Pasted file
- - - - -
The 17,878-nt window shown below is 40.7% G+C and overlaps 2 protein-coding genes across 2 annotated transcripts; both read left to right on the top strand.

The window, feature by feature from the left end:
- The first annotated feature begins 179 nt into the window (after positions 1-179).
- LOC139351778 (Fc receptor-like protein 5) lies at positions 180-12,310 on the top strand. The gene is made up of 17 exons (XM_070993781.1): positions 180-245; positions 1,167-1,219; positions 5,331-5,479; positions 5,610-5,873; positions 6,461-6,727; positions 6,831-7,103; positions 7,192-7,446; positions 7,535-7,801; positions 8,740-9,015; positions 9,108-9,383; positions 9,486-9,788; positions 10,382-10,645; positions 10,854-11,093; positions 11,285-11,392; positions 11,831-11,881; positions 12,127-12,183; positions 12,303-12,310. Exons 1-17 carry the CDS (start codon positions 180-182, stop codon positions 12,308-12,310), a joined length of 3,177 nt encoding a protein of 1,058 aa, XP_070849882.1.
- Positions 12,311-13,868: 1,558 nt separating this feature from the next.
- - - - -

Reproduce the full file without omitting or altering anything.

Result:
The 17,878-nt window shown below is 40.7% G+C and overlaps 2 protein-coding genes across 2 annotated transcripts; both read left to right on the top strand.

The window, feature by feature from the left end:
- The first annotated feature begins 179 nt into the window (after positions 1-179).
- LOC139351778 (Fc receptor-like protein 5) lies at positions 180-12,310 on the top strand. The gene is made up of 17 exons (XM_070993781.1): positions 180-245; positions 1,167-1,219; positions 5,331-5,479; positions 5,610-5,873; positions 6,461-6,727; positions 6,831-7,103; positions 7,192-7,446; positions 7,535-7,801; positions 8,740-9,015; positions 9,108-9,383; positions 9,486-9,788; positions 10,382-10,645; positions 10,854-11,093; positions 11,285-11,392; positions 11,831-11,881; positions 12,127-12,183; positions 12,303-12,310. Exons 1-17 carry the CDS (start codon positions 180-182, stop codon positions 12,308-12,310), a joined length of 3,177 nt encoding a protein of 1,058 aa, XP_070849882.1.
- Positions 12,311-13,868: 1,558 nt separating this feature from the next.